* @param Integer $n
     * @return String[]
     */
    function generateParenthesis($n) {
        $result = [];
        $this->helper(0, 0, $n, "", $result);
        return $result;
    }
    
    function helper($l, $r, $max, $str, &$result){
        if($l + $r == $max*2){
            $result[] = $str;
            return;
        }
        if($l < $max){
            $this->helper($l+1, $r, $max, $str."(", $result);
        }
        
        if($r < $l){
            $this->helper($l, $r+1, $max, $str.")", $result);
        }
    }
}

21. Merge Two Sorted Lists

Merge two sorted linked lists and return it as a new list. The new list should be made by splicing together the nodes of the first two lists.

Example:

Input: 1->2->4, 1->3->4
Output: 1->1->2->3->4->4

/**
 * Definition for singly-linked list.
 * public class ListNode {
 *     int val;
 *     ListNode next;
 *     ListNode(int x) { val = x; }
 * }
 */
class Solution {
    public ListNode mergeTwoLists(ListNode l1, ListNode l2) {
        ListNode cur = new ListNode(0); // Put something to start
        ListNode result = cur;
        while(l1 != null || l2 != null){
            if(l1 == null){
                cur.next = new ListNode(l2.val);
                l2 = l2.next;
            } else if(l2 == null){
                cur.next = new ListNode(l1.val);
                l1 = l1.next;
            } else if(l1.val < l2.val){
                cur.next = new ListNode(l1.val);
                l1 = l1.next;
            } else {
                cur.next = new ListNode(l2.val);
                l2 = l2.next;
            }
            cur = cur.next;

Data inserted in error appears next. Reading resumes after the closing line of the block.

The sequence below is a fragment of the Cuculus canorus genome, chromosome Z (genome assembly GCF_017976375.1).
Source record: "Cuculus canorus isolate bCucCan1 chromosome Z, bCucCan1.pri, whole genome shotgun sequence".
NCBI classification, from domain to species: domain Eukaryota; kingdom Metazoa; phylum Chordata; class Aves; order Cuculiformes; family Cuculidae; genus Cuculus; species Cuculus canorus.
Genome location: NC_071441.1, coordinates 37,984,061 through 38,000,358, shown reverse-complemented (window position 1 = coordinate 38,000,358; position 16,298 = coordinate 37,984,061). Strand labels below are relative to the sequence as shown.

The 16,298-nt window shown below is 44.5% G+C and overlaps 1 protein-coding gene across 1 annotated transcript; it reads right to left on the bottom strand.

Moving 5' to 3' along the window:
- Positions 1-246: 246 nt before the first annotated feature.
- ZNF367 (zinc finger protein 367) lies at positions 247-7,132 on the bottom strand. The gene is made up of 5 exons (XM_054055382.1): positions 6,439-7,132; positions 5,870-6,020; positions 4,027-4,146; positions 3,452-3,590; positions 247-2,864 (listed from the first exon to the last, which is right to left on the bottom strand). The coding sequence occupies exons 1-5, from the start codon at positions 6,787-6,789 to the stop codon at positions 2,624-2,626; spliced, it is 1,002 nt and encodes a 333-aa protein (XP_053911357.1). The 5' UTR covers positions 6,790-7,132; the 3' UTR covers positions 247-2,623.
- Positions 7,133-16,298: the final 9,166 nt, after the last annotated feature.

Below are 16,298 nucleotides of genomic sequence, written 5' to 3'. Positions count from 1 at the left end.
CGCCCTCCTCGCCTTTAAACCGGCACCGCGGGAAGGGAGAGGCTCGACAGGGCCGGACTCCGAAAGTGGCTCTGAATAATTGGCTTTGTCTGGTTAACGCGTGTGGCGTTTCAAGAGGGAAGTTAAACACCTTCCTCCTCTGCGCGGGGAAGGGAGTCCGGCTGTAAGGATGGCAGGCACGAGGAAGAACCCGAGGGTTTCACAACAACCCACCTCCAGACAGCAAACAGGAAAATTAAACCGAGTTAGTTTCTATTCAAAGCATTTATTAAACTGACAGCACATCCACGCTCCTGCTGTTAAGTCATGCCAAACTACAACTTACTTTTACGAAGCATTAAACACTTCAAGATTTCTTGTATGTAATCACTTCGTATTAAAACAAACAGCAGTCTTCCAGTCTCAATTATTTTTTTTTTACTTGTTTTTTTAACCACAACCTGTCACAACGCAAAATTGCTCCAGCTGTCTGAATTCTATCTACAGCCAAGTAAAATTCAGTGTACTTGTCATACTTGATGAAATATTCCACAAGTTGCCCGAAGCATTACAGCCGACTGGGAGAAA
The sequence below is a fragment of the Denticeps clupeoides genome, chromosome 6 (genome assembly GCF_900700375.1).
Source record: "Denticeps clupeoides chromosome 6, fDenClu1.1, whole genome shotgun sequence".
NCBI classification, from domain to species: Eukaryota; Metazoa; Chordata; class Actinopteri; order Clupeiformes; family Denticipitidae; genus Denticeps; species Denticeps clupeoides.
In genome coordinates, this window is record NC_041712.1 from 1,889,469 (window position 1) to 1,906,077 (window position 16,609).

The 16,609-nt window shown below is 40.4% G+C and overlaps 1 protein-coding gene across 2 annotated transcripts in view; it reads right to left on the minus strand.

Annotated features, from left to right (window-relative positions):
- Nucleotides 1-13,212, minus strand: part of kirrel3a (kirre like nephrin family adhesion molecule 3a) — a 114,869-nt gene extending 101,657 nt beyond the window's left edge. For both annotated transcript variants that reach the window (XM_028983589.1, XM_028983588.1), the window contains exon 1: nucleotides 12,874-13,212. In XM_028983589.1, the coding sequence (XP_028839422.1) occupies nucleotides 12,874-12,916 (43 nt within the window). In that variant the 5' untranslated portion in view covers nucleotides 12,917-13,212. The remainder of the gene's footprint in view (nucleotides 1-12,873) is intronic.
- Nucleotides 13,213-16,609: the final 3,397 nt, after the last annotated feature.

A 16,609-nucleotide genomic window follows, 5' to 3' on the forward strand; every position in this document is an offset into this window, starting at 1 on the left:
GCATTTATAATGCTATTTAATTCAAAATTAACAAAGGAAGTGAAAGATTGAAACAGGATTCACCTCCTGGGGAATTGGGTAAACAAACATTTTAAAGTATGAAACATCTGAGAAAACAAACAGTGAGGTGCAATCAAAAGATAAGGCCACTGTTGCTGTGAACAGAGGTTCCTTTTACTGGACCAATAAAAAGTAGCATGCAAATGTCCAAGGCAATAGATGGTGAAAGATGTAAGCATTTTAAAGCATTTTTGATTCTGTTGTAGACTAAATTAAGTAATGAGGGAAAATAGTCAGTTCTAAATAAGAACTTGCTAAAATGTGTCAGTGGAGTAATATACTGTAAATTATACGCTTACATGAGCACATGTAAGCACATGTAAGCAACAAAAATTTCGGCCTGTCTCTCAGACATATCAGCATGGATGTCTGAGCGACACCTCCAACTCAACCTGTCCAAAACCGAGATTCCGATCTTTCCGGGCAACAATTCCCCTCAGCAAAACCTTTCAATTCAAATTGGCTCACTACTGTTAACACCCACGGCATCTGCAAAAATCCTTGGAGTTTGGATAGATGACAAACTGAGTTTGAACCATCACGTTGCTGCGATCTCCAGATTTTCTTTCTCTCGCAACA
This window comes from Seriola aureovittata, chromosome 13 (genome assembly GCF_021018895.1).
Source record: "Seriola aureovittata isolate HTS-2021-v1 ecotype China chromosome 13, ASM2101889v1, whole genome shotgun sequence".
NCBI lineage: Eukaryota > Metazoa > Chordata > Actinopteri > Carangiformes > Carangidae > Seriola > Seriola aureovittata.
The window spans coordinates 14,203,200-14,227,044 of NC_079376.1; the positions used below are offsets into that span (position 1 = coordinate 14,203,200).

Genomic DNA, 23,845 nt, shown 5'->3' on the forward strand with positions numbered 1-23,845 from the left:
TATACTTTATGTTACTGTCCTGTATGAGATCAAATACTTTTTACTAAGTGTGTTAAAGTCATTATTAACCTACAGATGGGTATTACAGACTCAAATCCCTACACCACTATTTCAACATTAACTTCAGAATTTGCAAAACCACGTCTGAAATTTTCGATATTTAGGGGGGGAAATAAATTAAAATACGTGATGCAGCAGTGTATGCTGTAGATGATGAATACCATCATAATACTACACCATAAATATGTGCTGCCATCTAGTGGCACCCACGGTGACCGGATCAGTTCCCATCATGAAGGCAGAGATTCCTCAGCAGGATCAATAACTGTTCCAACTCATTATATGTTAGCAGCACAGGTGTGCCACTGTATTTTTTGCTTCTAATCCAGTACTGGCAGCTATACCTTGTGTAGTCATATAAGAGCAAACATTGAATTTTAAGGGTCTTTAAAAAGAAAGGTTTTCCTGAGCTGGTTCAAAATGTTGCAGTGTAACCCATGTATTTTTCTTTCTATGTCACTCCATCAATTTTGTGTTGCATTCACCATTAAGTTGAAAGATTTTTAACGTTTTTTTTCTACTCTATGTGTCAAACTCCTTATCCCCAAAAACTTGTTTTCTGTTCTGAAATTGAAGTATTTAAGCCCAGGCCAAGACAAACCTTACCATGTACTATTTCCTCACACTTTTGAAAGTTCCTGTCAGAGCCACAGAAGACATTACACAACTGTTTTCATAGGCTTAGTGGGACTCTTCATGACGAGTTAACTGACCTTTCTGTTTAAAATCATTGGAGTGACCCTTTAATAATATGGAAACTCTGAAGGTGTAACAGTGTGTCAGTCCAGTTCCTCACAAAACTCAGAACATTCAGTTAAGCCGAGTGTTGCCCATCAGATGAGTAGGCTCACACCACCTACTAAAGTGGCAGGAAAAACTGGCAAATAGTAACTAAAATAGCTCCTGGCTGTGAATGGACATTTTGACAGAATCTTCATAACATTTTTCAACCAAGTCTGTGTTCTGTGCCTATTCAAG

}
        return result.next; // Igonre the first node
    }
}

1 ms 37.1 MB

20. Valid Parentheses

Given a string containing just the characters '('')''{''}''[' and ']', determine if the input string is valid.

An input string is valid if:

  1. Open brackets must be closed by the same type of brackets.
  2. Open brackets must be closed in the correct order.

Note that an empty string is also considered valid.

Example 1:

Input:

 "()"

Output:

 true

Example 2:

Input:

 "()[]{}"

Output:

 true

Example 3:

Input:

 "(]"

Output:

 false

Example 4:

Input:

 "([)]"

Output:

 false

Example 5:

Input:

 "{[]}"

Output:

 true


class Solution {
    public boolean isValid(String s) {
        Stack<Character> stack = new Stack<>();
        for(char c : s.toCharArray()){
            switch(c){
                case '(':
                    stack.push(')');
                    break;
                case '[':
                    stack.push(']');
                    break;
                case '{':
                    stack.push('}');
                    break;
                default:
                    if(stack.isEmpty() || stack.peek() != c){
                        return false;
                    }
                    stack.pop();
                    
            }
        }
        return stack.isEmpty();